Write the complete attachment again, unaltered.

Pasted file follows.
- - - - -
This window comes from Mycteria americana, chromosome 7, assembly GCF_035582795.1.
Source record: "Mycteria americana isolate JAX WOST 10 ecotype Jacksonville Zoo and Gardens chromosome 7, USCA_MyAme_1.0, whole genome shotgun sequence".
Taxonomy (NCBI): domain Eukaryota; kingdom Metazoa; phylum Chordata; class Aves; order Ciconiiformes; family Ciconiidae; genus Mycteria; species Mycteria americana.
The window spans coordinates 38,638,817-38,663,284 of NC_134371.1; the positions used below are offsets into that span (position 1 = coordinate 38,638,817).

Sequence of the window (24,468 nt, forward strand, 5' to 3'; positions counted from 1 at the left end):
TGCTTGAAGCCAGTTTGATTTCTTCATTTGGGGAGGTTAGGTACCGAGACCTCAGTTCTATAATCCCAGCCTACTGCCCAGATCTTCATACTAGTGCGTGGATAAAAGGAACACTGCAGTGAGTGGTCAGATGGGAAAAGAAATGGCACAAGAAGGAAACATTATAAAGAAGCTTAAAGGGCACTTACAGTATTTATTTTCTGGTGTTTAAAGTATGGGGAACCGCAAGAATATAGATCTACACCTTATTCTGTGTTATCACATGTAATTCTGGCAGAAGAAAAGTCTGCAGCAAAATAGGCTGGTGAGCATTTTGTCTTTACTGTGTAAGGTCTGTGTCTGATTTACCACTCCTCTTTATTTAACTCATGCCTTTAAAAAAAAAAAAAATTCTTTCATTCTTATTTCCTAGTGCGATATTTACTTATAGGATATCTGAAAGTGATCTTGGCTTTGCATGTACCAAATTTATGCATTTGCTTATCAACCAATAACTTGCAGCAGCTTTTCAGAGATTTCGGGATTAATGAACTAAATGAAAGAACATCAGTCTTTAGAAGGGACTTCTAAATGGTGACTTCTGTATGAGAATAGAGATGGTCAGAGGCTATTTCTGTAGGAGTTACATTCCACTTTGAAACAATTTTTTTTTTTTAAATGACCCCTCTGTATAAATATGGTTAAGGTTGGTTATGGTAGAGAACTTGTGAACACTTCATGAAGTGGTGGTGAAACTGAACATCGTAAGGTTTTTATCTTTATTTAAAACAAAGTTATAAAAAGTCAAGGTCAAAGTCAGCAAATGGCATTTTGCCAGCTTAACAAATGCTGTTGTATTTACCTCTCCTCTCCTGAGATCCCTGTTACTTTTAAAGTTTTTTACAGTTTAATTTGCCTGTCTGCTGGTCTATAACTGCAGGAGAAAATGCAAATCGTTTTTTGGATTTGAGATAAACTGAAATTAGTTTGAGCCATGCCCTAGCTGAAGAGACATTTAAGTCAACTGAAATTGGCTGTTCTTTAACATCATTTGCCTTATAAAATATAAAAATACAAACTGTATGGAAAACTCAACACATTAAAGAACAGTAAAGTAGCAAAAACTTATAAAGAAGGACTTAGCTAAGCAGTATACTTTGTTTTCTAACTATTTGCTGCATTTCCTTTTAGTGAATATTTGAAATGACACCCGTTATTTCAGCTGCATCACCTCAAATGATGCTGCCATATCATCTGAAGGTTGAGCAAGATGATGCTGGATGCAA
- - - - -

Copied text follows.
This window comes from Mycteria americana, chromosome 7, assembly GCF_035582795.1.
Source record: "Mycteria americana isolate JAX WOST 10 ecotype Jacksonville Zoo and Gardens chromosome 7, USCA_MyAme_1.0, whole genome shotgun sequence".
Taxonomy (NCBI): domain Eukaryota; kingdom Metazoa; phylum Chordata; class Aves; order Ciconiiformes; family Ciconiidae; genus Mycteria; species Mycteria americana.
The window spans coordinates 38,638,817-38,663,284 of NC_134371.1; the positions used below are offsets into that span (position 1 = coordinate 38,638,817).

Sequence of the window (24,468 nt, forward strand, 5' to 3'; positions counted from 1 at the left end):
TGCTTGAAGCCAGTTTGATTTCTTCATTTGGGGAGGTTAGGTACCGAGACCTCAGTTCTATAATCCCAGCCTACTGCCCAGATCTTCATACTAGTGCGTGGATAAAAGGAACACTGCAGTGAGTGGTCAGATGGGAAAAGAAATGGCACAAGAAGGAAACATTATAAAGAAGCTTAAAGGGCACTTACAGTATTTATTTTCTGGTGTTTAAAGTATGGGGAACCGCAAGAATATAGATCTACACCTTATTCTGTGTTATCACATGTAATTCTGGCAGAAGAAAAGTCTGCAGCAAAATAGGCTGGTGAGCATTTTGTCTTTACTGTGTAAGGTCTGTGTCTGATTTACCACTCCTCTTTATTTAACTCATGCCTTTAAAAAAAAAAAAAATTCTTTCATTCTTATTTCCTAGTGCGATATTTACTTATAGGATATCTGAAAGTGATCTTGGCTTTGCATGTACCAAATTTATGCATTTGCTTATCAACCAATAACTTGCAGCAGCTTTTCAGAGATTTCGGGATTAATGAACTAAATGAAAGAACATCAGTCTTTAGAAGGGACTTCTAAATGGTGACTTCTGTATGAGAATAGAGATGGTCAGAGGCTATTTCTGTAGGAGTTACATTCCACTTTGAAACAATTTTTTTTTTTTAAATGACCCCTCTGTATAAATATGGTTAAGGTTGGTTATGGTAGAGAACTTGTGAACACTTCATGAAGTGGTGGTGAAACTGAACATCGTAAGGTTTTTATCTTTATTTAAAACAAAGTTATAAAAAGTCAAGGTCAAAGTCAGCAAATGGCATTTTGCCAGCTTAACAAATGCTGTTGTATTTACCTCTCCTCTCCTGAGATCCCTGTTACTTTTAAAGTTTTTTACAGTTTAATTTGCCTGTCTGCTGGTCTATAACTGCAGGAGAAAATGCAAATCGTTTTTTGGATTTGAGATAAACTGAAATTAGTTTGAGCCATGCCCTAGCTGAAGAGACATTTAAGTCAACTGAAATTGGCTGTTCTTTAACATCATTTGCCTTATAAAATATAAAAATACAAACTGTATGGAAAACTCAACACATTAAAGAACAGTAAAGTAGCAAAAACTTATAAAGAAGGACTTAGCTAAGCAGTATACTTTGTTTTCTAACTATTTGCTGCATTTCCTTTTAGTGAATATTTGAAATGACACCCGTTATTTCAGCTGCATCACCTCAAATGATGCTGCCATATCATCTGAAGGTTGAGCAAGATGATGCTGGATGCAA